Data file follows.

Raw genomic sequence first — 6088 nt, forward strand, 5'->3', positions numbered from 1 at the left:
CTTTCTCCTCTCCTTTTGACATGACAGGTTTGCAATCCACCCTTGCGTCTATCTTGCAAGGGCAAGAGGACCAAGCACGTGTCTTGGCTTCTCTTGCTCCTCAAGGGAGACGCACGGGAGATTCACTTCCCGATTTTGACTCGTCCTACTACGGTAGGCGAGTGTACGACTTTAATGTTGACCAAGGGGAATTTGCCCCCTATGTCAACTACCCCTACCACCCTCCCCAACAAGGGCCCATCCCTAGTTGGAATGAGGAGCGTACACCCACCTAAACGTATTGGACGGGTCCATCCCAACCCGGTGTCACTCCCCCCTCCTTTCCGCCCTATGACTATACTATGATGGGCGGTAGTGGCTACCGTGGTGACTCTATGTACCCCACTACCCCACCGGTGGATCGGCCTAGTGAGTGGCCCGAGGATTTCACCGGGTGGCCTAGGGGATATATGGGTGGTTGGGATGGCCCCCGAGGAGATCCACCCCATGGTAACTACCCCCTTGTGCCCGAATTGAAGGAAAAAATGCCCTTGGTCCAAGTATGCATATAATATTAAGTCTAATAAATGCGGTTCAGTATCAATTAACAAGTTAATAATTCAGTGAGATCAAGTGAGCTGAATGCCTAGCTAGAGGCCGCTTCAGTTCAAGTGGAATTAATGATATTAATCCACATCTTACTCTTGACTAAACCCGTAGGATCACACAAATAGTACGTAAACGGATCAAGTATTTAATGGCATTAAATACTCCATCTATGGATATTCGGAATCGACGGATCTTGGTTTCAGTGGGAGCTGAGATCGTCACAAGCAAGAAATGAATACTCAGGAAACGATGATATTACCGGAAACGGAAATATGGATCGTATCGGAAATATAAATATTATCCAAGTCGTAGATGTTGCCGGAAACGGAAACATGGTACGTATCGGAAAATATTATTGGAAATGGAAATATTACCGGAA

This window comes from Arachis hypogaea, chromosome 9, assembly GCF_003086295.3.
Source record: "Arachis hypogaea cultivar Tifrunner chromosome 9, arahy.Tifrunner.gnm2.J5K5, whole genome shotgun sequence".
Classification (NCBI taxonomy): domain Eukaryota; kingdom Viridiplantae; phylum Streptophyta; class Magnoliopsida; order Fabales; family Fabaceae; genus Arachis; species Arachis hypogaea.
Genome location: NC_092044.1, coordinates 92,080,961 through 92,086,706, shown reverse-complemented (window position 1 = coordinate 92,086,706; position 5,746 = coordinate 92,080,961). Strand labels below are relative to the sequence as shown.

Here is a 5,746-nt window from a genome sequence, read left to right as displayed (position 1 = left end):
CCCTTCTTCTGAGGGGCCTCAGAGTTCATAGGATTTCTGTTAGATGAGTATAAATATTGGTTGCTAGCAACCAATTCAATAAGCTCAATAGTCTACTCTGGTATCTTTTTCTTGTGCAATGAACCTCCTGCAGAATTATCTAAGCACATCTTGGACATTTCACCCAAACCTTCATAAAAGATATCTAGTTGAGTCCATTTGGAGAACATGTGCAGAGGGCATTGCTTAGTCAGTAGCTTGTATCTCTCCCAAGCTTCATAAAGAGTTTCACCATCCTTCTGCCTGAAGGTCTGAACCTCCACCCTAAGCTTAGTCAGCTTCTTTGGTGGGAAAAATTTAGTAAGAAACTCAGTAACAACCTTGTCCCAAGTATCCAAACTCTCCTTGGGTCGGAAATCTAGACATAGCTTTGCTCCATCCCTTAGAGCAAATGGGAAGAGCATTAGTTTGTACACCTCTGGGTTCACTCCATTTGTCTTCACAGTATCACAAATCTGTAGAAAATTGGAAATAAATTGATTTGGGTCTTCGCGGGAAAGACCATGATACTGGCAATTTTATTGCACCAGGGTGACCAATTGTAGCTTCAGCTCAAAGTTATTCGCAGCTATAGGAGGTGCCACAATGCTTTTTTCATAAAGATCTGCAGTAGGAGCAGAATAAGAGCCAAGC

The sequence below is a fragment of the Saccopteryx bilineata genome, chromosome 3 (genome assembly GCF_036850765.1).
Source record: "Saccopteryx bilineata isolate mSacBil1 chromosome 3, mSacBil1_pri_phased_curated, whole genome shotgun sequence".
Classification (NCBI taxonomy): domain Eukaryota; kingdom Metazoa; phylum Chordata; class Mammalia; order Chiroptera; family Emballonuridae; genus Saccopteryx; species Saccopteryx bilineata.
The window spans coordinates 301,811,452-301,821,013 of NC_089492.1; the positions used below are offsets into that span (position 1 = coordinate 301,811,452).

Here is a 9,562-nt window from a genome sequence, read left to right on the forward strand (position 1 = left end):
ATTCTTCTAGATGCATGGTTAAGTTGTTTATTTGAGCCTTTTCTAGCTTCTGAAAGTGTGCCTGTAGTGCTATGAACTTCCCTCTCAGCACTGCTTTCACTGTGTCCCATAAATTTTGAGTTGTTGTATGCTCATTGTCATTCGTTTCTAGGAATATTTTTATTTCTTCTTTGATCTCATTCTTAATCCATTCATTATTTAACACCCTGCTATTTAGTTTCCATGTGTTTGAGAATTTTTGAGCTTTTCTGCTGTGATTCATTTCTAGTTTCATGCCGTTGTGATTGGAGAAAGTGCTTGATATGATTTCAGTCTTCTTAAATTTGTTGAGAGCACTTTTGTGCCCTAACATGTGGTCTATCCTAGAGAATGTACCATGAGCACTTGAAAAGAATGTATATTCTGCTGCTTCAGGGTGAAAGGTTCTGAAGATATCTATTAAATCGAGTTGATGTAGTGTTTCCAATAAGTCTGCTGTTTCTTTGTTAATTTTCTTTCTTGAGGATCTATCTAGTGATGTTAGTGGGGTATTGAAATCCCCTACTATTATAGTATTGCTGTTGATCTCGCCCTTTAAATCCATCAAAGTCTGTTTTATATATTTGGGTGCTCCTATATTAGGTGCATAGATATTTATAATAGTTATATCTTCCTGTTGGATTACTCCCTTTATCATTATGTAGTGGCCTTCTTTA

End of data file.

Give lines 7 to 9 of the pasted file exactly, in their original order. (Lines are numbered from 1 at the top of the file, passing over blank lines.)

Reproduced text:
Here is a 5,746-nt window from a genome sequence, read left to right as displayed (position 1 = left end):
CCCTTCTTCTGAGGGGCCTCAGAGTTCATAGGATTTCTGTTAGATGAGTATAAATATTGGTTGCTAGCAACCAATTCAATAAGCTCAATAGTCTACTCTGGTATCTTTTTCTTGTGCAATGAACCTCCTGCAGAATTATCTAAGCACATCTTGGACATTTCACCCAAACCTTCATAAAAGATATCTAGTTGAGTCCATTTGGAGAACATGTGCAGAGGGCATTGCTTAGTCAGTAGCTTGTATCTCTCCCAAGCTTCATAAAGAGTTTCACCATCCTTCTGCCTGAAGGTCTGAACCTCCACCCTAAGCTTAGTCAGCTTCTTTGGTGGGAAAAATTTAGTAAGAAACTCAGTAACAACCTTGTCCCAAGTATCCAAACTCTCCTTGGGTCGGAAATCTAGACATAGCTTTGCTCCATCCCTTAGAGCAAATGGGAAGAGCATTAGTTTGTACACCTCTGGGTTCACTCCATTTGTCTTCACAGTATCACAAATCTGTAGAAAATTGGAAATAAATTGATTTGGGTCTTCGCGGGAAAGACCATGATACTGGCAATTTTATTGCACCAGGGTGACCAATTGTAGCTTCAGCTCAAAGTTATTCGCAGCTATAGGAGGTGCCACAATGCTTTTTTCATAAAGATCTGCAGTAGGAGCAGAATAAGAGCCAAGC

The sequence below is a fragment of the Saccopteryx bilineata genome, chromosome 3 (genome assembly GCF_036850765.1).